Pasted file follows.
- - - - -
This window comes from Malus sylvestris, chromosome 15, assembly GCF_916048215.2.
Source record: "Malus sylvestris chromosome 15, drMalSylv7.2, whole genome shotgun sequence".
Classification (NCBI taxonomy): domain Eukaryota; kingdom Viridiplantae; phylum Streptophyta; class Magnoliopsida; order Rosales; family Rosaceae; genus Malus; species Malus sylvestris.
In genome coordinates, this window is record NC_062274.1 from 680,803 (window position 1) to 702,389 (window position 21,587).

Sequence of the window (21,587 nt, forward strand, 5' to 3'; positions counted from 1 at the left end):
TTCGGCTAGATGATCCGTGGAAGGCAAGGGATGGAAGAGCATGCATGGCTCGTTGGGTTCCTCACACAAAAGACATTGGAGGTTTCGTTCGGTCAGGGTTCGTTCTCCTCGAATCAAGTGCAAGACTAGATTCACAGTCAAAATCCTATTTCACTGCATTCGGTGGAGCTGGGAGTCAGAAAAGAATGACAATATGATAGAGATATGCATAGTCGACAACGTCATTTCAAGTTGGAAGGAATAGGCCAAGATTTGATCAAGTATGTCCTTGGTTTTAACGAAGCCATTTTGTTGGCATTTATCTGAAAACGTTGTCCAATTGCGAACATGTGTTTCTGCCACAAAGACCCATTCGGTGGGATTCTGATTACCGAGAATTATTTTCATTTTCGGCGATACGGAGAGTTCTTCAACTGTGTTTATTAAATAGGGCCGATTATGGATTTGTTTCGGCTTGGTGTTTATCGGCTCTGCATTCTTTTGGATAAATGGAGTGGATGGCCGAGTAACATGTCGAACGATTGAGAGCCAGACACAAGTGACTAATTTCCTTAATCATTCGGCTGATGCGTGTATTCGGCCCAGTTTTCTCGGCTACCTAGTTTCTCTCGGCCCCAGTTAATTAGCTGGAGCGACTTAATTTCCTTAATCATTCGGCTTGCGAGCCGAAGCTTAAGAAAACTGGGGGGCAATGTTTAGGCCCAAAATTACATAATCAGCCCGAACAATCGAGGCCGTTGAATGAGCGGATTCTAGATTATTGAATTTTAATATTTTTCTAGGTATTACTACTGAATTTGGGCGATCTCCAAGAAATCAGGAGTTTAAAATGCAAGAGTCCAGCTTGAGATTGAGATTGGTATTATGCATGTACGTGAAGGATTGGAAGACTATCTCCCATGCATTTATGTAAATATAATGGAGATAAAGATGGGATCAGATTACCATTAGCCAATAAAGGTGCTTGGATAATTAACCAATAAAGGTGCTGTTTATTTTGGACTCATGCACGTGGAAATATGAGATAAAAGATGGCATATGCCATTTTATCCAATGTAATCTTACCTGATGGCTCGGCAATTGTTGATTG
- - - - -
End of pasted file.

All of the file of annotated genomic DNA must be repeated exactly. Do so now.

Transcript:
This window comes from Malus sylvestris, chromosome 15, assembly GCF_916048215.2.
Source record: "Malus sylvestris chromosome 15, drMalSylv7.2, whole genome shotgun sequence".
Classification (NCBI taxonomy): domain Eukaryota; kingdom Viridiplantae; phylum Streptophyta; class Magnoliopsida; order Rosales; family Rosaceae; genus Malus; species Malus sylvestris.
In genome coordinates, this window is record NC_062274.1 from 680,803 (window position 1) to 702,389 (window position 21,587).

Sequence of the window (21,587 nt, forward strand, 5' to 3'; positions counted from 1 at the left end):
TTCGGCTAGATGATCCGTGGAAGGCAAGGGATGGAAGAGCATGCATGGCTCGTTGGGTTCCTCACACAAAAGACATTGGAGGTTTCGTTCGGTCAGGGTTCGTTCTCCTCGAATCAAGTGCAAGACTAGATTCACAGTCAAAATCCTATTTCACTGCATTCGGTGGAGCTGGGAGTCAGAAAAGAATGACAATATGATAGAGATATGCATAGTCGACAACGTCATTTCAAGTTGGAAGGAATAGGCCAAGATTTGATCAAGTATGTCCTTGGTTTTAACGAAGCCATTTTGTTGGCATTTATCTGAAAACGTTGTCCAATTGCGAACATGTGTTTCTGCCACAAAGACCCATTCGGTGGGATTCTGATTACCGAGAATTATTTTCATTTTCGGCGATACGGAGAGTTCTTCAACTGTGTTTATTAAATAGGGCCGATTATGGATTTGTTTCGGCTTGGTGTTTATCGGCTCTGCATTCTTTTGGATAAATGGAGTGGATGGCCGAGTAACATGTCGAACGATTGAGAGCCAGACACAAGTGACTAATTTCCTTAATCATTCGGCTGATGCGTGTATTCGGCCCAGTTTTCTCGGCTACCTAGTTTCTCTCGGCCCCAGTTAATTAGCTGGAGCGACTTAATTTCCTTAATCATTCGGCTTGCGAGCCGAAGCTTAAGAAAACTGGGGGGCAATGTTTAGGCCCAAAATTACATAATCAGCCCGAACAATCGAGGCCGTTGAATGAGCGGATTCTAGATTATTGAATTTTAATATTTTTCTAGGTATTACTACTGAATTTGGGCGATCTCCAAGAAATCAGGAGTTTAAAATGCAAGAGTCCAGCTTGAGATTGAGATTGGTATTATGCATGTACGTGAAGGATTGGAAGACTATCTCCCATGCATTTATGTAAATATAATGGAGATAAAGATGGGATCAGATTACCATTAGCCAATAAAGGTGCTTGGATAATTAACCAATAAAGGTGCTGTTTATTTTGGACTCATGCACGTGGAAATATGAGATAAAAGATGGCATATGCCATTTTATCCAATGTAATCTTACCTGATGGCTCGGCAATTGTTGATTG